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Panhandlers Feeding Panhandlers 

6 June 2012

As I was walking along Parliament Street I was approached by Stan. “Hi, brother, he said, “do you think you could help me out. I’ve been panning, but I’ve only made a dollar so far. I collected some beer cans but had to walk across the bridge to get a refund on them.  I’ve been walking all morning. I’m beat.”

“Sure, I can help you, Stan.”

“I really appreciate that. I’ve got to get back in shape. I have to start eating properly. I should be drinking more milk and eating more meat and eggs. I also need to go to a detox center to get help. I’m having trouble with my liver, and I’ve been puking blood.”

“Rocky and Hippo are having the same problem.”

“I know. Thanks again, brother.”

When I got to the park I first talked to Rocky. “How are you feeling today?”

“I’m feeling a little better.”

“You mentioned yesterday that you had an operation on your heart when you were four days old. Tell me about that.”

“They had me taken to the Children’s Hospital in Montreal. A valve in my heart had to be replaced. Two days later they operated on my kidney to fix a hole. I wasn’t expected to survive the operations. I stayed in the hospital for five years. They’ll have to operate on my heart again soon to put in a larger valve.”

“You mentioned that your mother and father didn’t want a son. How did that affect you?”

“I didn’t have a name for the first four days. It was my grandmother who gave me my name and raised me. They say that most of a child’s development happens in the first five years. I didn’t have that. I think that’s what made me the way I am. I had my first cigarette when I was four years old. I started drinking when I was six. You may have noticed that I don’t talk much to people, I just hang around at the edge of the group and watch.”

“I can understand that. I was in a similar situation when I was eighteen months old. It completely changed my personality.”

“My youngest sister wants to come down here, but I told her not to. My sisters are all up north.”

“Toronto can be a tough place to live.”

“I find it good where I am. I’m near the hospital. My father sometimes comes to the city, but he never wants to see me.”

Chester came over. I asked, “How are you feeling today, Chester?”

“I still have a lot of pain in my lower right leg. My toes started to turn black, but that’s going away now.”

“So, the bus must have hit you on the right side.”

“I don’t know. I don’t remember.”

“Take care, Chester.”

I walked up to the other group that included Joy, Irene, Shark, Jacques, Outcast, Chili and Gaston.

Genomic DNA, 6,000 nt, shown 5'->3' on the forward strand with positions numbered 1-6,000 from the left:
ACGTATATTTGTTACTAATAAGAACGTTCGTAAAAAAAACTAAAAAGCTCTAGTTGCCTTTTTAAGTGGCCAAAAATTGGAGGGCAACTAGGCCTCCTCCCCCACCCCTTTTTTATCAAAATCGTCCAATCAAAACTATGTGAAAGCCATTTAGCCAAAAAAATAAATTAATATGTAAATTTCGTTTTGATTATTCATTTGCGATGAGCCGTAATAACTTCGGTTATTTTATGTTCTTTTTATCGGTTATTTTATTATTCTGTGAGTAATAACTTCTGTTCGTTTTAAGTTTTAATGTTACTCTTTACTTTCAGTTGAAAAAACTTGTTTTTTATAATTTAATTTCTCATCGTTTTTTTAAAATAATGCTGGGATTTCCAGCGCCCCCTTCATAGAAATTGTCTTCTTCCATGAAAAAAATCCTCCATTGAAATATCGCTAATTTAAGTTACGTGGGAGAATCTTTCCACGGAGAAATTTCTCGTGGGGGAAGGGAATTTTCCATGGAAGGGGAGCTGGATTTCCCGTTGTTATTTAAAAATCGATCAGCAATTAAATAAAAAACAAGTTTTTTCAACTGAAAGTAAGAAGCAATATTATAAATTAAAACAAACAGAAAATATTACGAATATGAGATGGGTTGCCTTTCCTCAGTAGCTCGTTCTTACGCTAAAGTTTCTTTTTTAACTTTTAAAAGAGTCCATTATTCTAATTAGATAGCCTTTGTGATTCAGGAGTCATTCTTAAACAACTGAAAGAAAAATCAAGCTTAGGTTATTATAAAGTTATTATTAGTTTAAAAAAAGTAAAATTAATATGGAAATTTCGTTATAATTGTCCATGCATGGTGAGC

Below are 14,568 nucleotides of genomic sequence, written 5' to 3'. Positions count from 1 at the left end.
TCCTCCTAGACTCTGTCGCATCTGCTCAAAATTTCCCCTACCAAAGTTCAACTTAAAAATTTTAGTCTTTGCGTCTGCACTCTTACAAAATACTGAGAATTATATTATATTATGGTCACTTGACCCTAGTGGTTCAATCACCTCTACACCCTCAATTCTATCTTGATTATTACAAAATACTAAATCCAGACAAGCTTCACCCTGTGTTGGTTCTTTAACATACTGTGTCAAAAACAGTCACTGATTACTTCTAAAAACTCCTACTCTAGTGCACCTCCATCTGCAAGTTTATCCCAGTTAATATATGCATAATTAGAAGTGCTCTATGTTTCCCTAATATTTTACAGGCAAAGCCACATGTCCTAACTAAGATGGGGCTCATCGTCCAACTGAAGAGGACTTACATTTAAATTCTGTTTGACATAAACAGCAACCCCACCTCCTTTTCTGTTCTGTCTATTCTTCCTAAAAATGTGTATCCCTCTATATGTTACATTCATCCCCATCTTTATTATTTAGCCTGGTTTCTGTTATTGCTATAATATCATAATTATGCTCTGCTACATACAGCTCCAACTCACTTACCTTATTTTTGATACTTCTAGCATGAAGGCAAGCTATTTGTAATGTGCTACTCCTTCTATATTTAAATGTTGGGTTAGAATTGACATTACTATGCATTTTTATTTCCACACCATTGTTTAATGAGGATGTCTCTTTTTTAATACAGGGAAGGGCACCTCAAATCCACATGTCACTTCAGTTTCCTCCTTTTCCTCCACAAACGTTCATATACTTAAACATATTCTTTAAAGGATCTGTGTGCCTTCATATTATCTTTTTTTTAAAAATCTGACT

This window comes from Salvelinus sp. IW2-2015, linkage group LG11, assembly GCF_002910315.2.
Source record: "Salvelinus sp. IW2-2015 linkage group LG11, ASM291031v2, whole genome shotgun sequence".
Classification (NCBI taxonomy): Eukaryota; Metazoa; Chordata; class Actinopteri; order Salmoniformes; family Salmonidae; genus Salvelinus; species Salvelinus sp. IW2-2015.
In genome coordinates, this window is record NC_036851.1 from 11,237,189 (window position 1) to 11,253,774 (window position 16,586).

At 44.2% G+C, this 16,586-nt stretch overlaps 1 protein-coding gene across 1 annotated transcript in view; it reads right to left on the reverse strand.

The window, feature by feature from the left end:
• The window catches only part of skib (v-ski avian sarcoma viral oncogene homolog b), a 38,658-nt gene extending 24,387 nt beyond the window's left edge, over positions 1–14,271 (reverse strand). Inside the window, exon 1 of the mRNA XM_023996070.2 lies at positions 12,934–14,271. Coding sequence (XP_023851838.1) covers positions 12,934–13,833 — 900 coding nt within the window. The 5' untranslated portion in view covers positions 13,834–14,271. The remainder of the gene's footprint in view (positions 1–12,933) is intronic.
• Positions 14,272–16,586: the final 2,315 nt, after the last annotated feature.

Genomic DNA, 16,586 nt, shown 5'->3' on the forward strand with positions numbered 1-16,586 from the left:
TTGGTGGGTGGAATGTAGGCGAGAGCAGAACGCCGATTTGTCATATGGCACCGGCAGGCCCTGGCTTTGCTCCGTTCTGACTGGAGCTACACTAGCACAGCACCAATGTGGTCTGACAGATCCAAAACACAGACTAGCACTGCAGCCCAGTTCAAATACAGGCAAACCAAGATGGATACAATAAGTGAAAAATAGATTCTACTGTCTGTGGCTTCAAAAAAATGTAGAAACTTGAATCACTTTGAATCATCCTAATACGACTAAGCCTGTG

“Hi Joy, did you finish your shopping?”

“No, I still have a few things to get.”

“Are you going to be having a barbecue?”

“No, Toothless is checking out a new place on Spruce.”

“The street where Daniel, you, and I lived!”

“Yeah, I lived in the pink house.”

“I remember the pink house. I walked past it, going towards Parliament, on my way to the shopping center.”

“It’s still pink.”

I wandered over to the railing where Gaston was standing by himself. “Hi Gaston, are you enjoying the warm weather?”

“Yes, it’s nice to see the sunshine after so much rain. I come here to get reacquainted with my friends. I’ll be going home soon to spend time in my garden. It’s small, but I have cabbages, carrots, lettuce, and tomatoes. In the house, I raise my own herbs. I get milk from a farmer in glass bottles, just like in the old days. He puts some aside for me. The cream rises to the top. I love that, I can make my own whipping cream.”

“Do you live in Toronto?”

“I live in Corktown, within walking distance of here. I have my own house, I take courses at the university, teach courses at the university, and at the HIV drop-in center on Gerrard. I also teach at another drop-in program on Markham Road — that’s the place where they deal with people who have mental conditions.

“My main interest is psychology. We must first understand ourselves in order to understand others. We must understand our whole bodily system, and how we are affected by nutrition and stress. Stress is a big concern. If we are stressed it affects our digestion, our thinking process, our internal organs, and our ability to heal.

“I teach courses on HIV. Cleanliness is very important at every step. The first-place people touch is the doorbell. I disinfect it after each person enters, the same with the doorknobs. I’ve opened drop-in centers here and in Ottawa.”

“That’s fascinating, Gaston. Do you have a website? How can I register for your courses?”

“It’s listed under The AIDS Committee of Toronto.”

“I’ll check that out, Gaston. It was a pleasure meeting you.”

I said goodbye to the congregation, including Nick, whose hand was in a cast up to his elbow.

“How is your hand, Nick. It must be feeling better having the cast on.”

Trudy said, “He was supposed to have an operation, but he declined it.”

“Did they want to operate on your hand?”

“No, on my liver. My friend died yesterday of the same thing. I decided to leave it in God’s hands.”

“I’m sorry to hear that, Nick. I truly am. How are you feeling about your situation?”

“I don’t know.”

“We’re all the same, Nick. None of us knows how long we have to live, It could be years, months, weeks or days. We’re never sure. All we can do is take it one day at a time, one hour at a time, one moment at a time. I know you do a lot to help people. Just keep on doing what you’re doing. Supplying sandwiches to the homeless is very important. We’re here to help. That’s all any of us can do.”

“Yes, I panhandle to give to those who have less than I do.”

“Take care, Nick. God bless you. I’ll see you tomorrow.”

~~~

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Daimon Released from Prison 

5 June 2012

As I was approaching the corner of Queen Street and Parliament I saw Irene and Big Titties Rosie waiting for the ‘walk’ light.

“Hi Irene, Rosie, are you leaving?”

“We’re just going to the restaurant to use the ladies’ room, we’ll be back.”

“I’ll see you then.”

This afternoon at the park, Buddy had passed out on the lawn. I have often seen him panhandling on Queen, playing his harmonica. The police were expected, so people spread out, hiding any open liquor bottles. Large groups are illegal without a permit. In one group were Andre, Gene and his girlfriend Fran. In another group were Joy, Hippo, Rocky, Shark, Lucy In The Sky and Daimon. In another group were Jacques, Charlie and Chester.

I first sat between Shakes and Andre who was wearing a light blue cap with a ‘Psssst’ badge on it. He had taken off his tee shirt and spread it on the ground. On it was an imitation of the Warner Brother’s movie logo and the words, ‘If you see da cops, warn a brother’. He was feeling better than yesterday. His throat infection is healing.

He said, “A cop car just pulled up, and the paramedics are following them. Just wait and see, after they take Buddy away they’ll come up to check on us. They’ll say, ‘How’s everybody doing?’ We’ll say, ‘Just fine officer, enjoying the nice weather.’ ”